Posted by on Apr 9, 2015 in Featured News | 0 comments

In a 3-part series entitled, “What’s Holding DAM Back,” DAM News contributors discuss why they think the Digital Asset Management industry has fallen into an innovation standstill in the past few years. We took the question to DAM Guru Program members, whose responses are below.

 

Doug Mullin:

“I think the challenges of moving from a departmental application to being an Enterprise application is holding us up, because we haven’t quite figured out how to make that leap from an organizational point of view. Who does own DAM? Shouldn’t be IT, in my opinion, although they need to be deeply involved. Marketing is a better bet, but Sales is also touched, as are other departments.”

Doug Mullin is the Digital Assets Manager for Oakley. He has been a DAM Guru Program member since 2014.

 

Lisa Grimm:

These are two excerpts from a longer response by Ms. Grimm. Read Lisa Grimm’s full response here.

“Jeff Lawrence’s article – customers aren’t demanding clarity, much less innovation. It’s almost depressingly common in our field to discover that the only person in an organization who truly understands how DAM works (or, perhaps, how it should work) wasn’t involved in the purchasing decision; they’ve often inherited something that wasn’t truly fit for purpose, and they don’t have the budget to do much about it. But if the customer does not budget for enhancements or new systems, vendors can’t be expected to pay particular attention; understandably, they’ve moved on to selling their existing solution to a new client. Yes, new features may roll out if a bigger client demands more attention during the implementation phase, but after that, the feedback loop goes quiet.”

“Ralph Windsor’s piece on the role of the media; his points about the truly alarming lack of metadata knowledge give one pause, and the difficulty in measuring ROI certainly takes time away from crafting the perfect taxonomy model. Some DAM vendors have clearly given careful thought to the role of taxonomy and metadata, and considered how users, both administrative and end-user, might interact with that metadata (even if they don’t know they are doing it). But that’s not true across the board, and if DAM enhancements have fallen to someone who lacks experience in that space, it’s difficult to move forward true functionality improvements, since all real DAM functionality flows from useful, well-managed, metadata.”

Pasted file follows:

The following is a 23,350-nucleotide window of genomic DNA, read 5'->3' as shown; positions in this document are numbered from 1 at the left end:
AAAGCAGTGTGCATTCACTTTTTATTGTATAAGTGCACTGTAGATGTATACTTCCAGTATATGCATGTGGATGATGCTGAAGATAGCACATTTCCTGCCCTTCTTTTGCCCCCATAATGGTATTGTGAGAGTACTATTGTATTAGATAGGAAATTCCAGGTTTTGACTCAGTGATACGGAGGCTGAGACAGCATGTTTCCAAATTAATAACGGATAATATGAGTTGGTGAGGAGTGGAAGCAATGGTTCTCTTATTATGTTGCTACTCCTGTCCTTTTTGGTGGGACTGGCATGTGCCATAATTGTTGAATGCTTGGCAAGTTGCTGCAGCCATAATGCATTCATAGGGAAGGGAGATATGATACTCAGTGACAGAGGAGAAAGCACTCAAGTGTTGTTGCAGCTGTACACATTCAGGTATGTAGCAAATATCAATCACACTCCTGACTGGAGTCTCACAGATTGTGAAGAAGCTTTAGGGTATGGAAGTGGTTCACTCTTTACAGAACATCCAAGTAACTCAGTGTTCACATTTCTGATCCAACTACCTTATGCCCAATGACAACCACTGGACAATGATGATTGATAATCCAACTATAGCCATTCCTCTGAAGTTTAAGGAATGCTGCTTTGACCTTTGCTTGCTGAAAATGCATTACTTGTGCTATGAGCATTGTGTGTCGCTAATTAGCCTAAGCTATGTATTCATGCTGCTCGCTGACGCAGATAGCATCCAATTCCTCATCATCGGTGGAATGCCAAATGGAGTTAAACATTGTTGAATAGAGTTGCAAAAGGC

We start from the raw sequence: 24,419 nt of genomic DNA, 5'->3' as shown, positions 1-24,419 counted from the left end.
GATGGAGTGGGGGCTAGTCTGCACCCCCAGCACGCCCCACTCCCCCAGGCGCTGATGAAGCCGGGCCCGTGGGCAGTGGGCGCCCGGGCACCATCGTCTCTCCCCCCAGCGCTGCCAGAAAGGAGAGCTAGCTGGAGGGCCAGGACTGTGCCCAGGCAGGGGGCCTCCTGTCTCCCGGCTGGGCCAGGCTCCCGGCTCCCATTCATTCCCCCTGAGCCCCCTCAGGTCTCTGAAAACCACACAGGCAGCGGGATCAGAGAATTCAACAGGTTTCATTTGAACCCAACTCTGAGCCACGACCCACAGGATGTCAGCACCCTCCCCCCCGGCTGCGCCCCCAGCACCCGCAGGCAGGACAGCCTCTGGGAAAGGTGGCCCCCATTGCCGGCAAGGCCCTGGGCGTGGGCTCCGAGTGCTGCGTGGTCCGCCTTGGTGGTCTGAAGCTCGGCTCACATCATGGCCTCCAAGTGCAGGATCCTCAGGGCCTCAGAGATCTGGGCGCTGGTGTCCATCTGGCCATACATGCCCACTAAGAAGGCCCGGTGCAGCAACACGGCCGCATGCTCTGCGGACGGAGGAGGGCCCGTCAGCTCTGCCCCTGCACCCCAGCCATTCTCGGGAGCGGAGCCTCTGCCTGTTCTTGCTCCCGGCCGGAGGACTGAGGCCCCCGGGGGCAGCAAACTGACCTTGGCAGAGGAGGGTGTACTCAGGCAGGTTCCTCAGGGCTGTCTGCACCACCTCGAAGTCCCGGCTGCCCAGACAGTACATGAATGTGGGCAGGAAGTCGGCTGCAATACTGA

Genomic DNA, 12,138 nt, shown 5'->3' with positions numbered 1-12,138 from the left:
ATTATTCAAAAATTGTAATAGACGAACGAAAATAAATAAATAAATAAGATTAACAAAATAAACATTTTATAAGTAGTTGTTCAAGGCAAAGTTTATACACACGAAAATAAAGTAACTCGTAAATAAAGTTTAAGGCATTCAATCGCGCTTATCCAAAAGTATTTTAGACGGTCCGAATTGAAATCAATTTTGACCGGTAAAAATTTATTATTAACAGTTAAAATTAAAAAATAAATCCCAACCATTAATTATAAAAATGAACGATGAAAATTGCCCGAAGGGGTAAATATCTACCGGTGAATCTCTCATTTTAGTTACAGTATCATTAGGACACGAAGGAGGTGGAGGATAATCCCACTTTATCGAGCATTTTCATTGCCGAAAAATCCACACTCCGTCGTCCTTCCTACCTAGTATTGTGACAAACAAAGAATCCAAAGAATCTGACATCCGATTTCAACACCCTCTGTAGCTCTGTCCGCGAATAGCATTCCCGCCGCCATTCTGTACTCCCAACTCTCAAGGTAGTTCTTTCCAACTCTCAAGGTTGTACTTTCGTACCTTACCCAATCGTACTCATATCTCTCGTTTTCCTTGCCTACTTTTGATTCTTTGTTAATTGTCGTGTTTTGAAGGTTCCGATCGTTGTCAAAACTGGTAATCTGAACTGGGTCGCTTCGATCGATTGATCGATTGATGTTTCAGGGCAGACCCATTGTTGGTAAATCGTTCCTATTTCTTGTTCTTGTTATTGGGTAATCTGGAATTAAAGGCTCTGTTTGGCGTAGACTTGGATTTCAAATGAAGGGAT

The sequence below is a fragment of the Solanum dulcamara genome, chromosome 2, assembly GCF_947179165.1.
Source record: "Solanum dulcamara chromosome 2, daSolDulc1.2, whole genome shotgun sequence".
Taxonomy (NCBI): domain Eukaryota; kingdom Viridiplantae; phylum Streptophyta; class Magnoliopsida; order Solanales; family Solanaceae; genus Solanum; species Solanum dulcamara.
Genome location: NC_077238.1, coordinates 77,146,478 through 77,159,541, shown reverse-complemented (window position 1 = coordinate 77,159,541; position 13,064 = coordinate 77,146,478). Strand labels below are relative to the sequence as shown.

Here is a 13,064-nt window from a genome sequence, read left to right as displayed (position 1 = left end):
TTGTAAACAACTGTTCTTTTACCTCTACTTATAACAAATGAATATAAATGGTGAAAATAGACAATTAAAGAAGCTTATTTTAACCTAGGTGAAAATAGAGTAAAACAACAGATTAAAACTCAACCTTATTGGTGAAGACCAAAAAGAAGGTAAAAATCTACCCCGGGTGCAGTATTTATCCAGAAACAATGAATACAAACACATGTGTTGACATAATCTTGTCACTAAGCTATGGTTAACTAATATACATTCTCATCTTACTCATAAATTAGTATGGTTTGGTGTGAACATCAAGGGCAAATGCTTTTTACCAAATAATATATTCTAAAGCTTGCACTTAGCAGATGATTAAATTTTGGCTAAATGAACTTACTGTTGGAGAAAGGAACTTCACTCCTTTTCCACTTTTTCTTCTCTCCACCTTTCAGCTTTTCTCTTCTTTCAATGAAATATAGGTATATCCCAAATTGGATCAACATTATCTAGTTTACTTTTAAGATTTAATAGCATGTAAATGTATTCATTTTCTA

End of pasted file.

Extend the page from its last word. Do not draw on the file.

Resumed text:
Lisa Grimm is the Content Librarian for GlaxoSmithKline. She has been a DAM Guru Program member since 2013.

 

Julie Shean:

Why do I need to invest in one of these plus so many other things?
“It takes more than a year to choose one, more than a year to implement one… Enter enterprise IT software fatigue. We have web content management systems, in the museum world we also have collections management systems, library catalog systems, constituent relationship management systems, and on and on. Oh, and then there’s Sharepoint, so how many of these are we planning on connecting the DAMS to? I’m sure you’ve noticed that many of these other systems are encroaching on your turf.”

What is it?
“I agree with David and Ralph when they point out that vendor sales teams are stretched thin trying to appeal to possible every use-case in every possible sector. Meanwhile, you might be losing touch with your core customer bases. DAMS resist being classified as online media archives or media libraries (too boring, not dynamic enough)… Too bad, personally I think digital media library sounds a lot better than “DAMS”. And if you’re honest with yourselves, the online library catalog is functionally a close analogue. It’s a back-end business system with a public access web interface– and yet many DAMS lack an easy-to-customize public portal.”